|Lizzie Houston Row, 1875|
This is the story of how a wanton act of destruction has been redeemed by the kindness of strangers. Motivated only by a sense of decency and a desire to do the right thing, they have done my family a great service. Today's post is dedicated to them.
Long time readers of Spotsylvania Memory are already familiar with my great grandmother, Mary Elizabeth "Lizzie" Houston Row, whose eventful life's story has been the subject of many posts here. Born in Rockbridge County in 1854, Lizzie was a member of the storied Houston family, which included her grandfather's cousin, General Samuel Houston. She enjoyed a storybook upbringing in a loving and strictly Presbyterian household at her family's farm, Mount Pleasant. She was educated at the Ann Smith Academy in Lexington and by the time she was twenty one was being courted by a number of young suitors. She was also ardently pursued by George Washington Estes Row of Spotsylvania, who met her while he was in Rockbridge on business. Although eleven years her senior, and a widower with a young son, George won out over his younger rivals and married her in December 1875. He brought her home to Spotsylvania, where he built a house for them at Sunshine, his farm adjacent to Greenfield, his family's ancestral home. Lizzie lived there until her death in January 1928. She was buried in the cemetery at Greenfield.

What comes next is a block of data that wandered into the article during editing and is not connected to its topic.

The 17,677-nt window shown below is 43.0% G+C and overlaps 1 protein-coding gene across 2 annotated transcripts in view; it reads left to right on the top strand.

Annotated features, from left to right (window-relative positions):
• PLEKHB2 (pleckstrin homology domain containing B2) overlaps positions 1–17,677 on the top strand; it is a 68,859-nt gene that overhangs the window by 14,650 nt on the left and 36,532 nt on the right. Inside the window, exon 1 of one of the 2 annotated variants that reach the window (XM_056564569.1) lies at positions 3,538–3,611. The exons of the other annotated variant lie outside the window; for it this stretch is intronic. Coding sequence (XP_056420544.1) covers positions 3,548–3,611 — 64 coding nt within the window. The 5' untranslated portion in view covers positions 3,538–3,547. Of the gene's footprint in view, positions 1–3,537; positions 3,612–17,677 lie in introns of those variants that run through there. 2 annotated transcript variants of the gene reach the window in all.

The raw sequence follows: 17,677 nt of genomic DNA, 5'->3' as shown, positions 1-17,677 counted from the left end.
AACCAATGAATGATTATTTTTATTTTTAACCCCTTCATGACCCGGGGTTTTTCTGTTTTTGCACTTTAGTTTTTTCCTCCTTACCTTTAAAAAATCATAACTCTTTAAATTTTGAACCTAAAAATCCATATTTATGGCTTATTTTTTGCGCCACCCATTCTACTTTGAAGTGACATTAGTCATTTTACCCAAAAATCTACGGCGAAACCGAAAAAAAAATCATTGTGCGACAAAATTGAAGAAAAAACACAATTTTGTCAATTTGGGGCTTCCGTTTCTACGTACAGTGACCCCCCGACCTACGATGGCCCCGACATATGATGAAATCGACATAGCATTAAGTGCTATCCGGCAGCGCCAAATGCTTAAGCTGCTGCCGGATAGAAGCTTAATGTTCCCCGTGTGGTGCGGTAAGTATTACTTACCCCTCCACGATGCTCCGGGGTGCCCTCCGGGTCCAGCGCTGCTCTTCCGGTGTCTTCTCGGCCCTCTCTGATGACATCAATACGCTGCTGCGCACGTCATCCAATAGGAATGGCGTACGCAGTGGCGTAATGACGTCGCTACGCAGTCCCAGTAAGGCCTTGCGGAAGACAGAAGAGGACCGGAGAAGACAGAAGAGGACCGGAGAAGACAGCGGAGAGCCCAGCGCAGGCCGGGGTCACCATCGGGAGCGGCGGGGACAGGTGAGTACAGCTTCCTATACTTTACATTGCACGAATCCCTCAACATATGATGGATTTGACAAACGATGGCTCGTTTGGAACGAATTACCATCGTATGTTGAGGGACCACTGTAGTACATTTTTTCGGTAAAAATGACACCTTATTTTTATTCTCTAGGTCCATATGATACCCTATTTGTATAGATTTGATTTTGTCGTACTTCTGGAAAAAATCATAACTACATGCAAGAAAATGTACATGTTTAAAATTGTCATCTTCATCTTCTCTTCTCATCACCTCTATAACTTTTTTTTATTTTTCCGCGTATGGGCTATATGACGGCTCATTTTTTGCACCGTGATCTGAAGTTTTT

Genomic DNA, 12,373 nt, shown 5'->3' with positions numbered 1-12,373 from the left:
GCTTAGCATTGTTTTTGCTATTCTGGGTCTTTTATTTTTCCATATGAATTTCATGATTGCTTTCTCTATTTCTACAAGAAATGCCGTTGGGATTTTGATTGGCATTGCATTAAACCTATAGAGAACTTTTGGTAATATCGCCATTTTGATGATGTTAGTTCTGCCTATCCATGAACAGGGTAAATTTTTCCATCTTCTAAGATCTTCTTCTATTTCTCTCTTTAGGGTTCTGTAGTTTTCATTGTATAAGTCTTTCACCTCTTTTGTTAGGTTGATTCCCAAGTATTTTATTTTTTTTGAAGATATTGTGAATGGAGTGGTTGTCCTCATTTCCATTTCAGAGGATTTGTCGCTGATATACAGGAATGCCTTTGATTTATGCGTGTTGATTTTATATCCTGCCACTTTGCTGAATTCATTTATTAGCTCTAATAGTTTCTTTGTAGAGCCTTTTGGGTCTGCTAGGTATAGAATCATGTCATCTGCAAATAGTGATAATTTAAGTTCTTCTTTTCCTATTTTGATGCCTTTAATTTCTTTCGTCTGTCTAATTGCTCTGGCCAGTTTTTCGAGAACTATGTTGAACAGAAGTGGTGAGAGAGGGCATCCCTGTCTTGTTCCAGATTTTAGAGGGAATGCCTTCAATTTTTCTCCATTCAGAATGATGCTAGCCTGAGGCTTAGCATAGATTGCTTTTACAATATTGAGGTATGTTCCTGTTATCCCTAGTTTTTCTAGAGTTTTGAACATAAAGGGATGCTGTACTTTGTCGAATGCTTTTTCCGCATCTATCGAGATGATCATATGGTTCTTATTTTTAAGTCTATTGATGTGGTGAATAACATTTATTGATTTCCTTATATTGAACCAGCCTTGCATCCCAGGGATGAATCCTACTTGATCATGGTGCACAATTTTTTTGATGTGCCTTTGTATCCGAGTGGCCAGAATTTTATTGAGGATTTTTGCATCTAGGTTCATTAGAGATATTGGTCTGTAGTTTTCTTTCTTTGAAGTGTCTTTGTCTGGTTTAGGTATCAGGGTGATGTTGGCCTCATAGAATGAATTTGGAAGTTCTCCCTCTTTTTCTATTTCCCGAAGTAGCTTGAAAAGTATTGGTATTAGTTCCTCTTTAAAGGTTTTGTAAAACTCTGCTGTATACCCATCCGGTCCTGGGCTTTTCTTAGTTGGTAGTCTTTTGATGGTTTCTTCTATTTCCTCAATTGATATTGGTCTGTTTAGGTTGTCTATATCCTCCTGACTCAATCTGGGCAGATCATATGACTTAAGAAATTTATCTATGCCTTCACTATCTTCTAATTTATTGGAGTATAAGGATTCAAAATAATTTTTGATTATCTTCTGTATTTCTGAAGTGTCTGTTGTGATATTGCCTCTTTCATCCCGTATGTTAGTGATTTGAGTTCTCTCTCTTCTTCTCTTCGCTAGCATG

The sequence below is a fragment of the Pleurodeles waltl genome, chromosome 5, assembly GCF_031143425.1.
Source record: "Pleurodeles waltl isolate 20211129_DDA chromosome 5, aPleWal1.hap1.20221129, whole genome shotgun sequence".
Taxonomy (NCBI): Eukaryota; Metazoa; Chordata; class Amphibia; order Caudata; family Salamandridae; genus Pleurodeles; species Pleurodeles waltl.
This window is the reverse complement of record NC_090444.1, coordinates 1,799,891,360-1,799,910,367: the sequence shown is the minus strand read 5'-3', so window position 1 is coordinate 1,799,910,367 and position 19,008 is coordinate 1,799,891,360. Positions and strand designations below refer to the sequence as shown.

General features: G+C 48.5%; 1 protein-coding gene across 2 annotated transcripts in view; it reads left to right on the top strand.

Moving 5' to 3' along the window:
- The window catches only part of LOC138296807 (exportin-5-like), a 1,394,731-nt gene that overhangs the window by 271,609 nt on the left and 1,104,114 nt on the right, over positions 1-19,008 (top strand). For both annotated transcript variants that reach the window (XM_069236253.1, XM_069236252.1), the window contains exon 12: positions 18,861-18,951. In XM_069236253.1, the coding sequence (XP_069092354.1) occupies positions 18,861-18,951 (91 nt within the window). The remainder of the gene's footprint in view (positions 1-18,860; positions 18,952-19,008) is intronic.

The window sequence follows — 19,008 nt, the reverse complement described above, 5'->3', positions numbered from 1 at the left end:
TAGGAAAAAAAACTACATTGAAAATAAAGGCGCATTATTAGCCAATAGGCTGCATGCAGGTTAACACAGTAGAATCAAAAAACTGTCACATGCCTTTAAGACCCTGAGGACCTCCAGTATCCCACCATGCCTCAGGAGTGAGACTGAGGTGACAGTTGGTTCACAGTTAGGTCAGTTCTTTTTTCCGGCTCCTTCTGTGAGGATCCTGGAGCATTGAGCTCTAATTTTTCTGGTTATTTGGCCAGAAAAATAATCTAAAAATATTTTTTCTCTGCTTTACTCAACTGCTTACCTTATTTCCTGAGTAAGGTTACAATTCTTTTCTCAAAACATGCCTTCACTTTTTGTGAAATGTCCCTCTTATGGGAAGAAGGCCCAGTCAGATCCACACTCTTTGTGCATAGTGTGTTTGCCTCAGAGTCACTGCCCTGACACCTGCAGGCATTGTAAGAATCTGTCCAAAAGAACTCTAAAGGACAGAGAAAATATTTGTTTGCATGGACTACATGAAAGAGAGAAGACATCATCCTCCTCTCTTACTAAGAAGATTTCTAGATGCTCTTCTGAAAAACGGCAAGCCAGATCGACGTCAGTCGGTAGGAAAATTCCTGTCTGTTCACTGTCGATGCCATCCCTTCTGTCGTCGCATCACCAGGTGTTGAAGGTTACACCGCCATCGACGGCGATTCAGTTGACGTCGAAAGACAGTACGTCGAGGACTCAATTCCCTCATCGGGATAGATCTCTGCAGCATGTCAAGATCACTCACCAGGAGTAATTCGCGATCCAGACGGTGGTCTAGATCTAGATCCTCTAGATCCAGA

During the 1800s Greenfield was a sprawling plantation in western Spotsylvania. A portion of it, including the house and dependencies, was sold out of the family in 1905. Today the old burying ground is surrounded by Fawn Lake subdivision beside a man made lake. There are actually two Greenfield cemeteries - that of my ancestors and the other set aside for their slaves - at the foot of the dam which created the lake. For those of you who may be interested in reading a brief history of Greenfield and how this section of it became an upscale subdivision, click here. This photograph of the cemetery was taken in 2007 from atop the dam by fellow researcher Mary Edith Arnold:
For almost seventy years after it was sold, this cemetery and the surrounding acreage remained undisturbed by encroaching civilization and was still undeveloped farm land until it was sold to a development company more than forty years ago. The explosion of growth in Spotsylvania County since that time has put pressure on the two cemeteries. Changes in air quality have obliterated the inscription on the headstone of George Washington Estes Row, and the field stones that once marked the burial sites of the slaves are strewn about. However, years ago Fawn Lake installed a handsome picket fence around my family's graveyard and the grass is kept mowed.
|Lizzie Houston's headstone|
Unfortunately, unlike the other stones there, that of great grandmother Lizzie's was not set in the ground. Instead, it sat in the opening of its stone base. This arrangement made it more vulnerable to problems as its connection to the base became undone. Still, as late as fifteen years ago the headstone was still in one piece. However, by 2007 it had broken in two. In January 2009 it looked like this: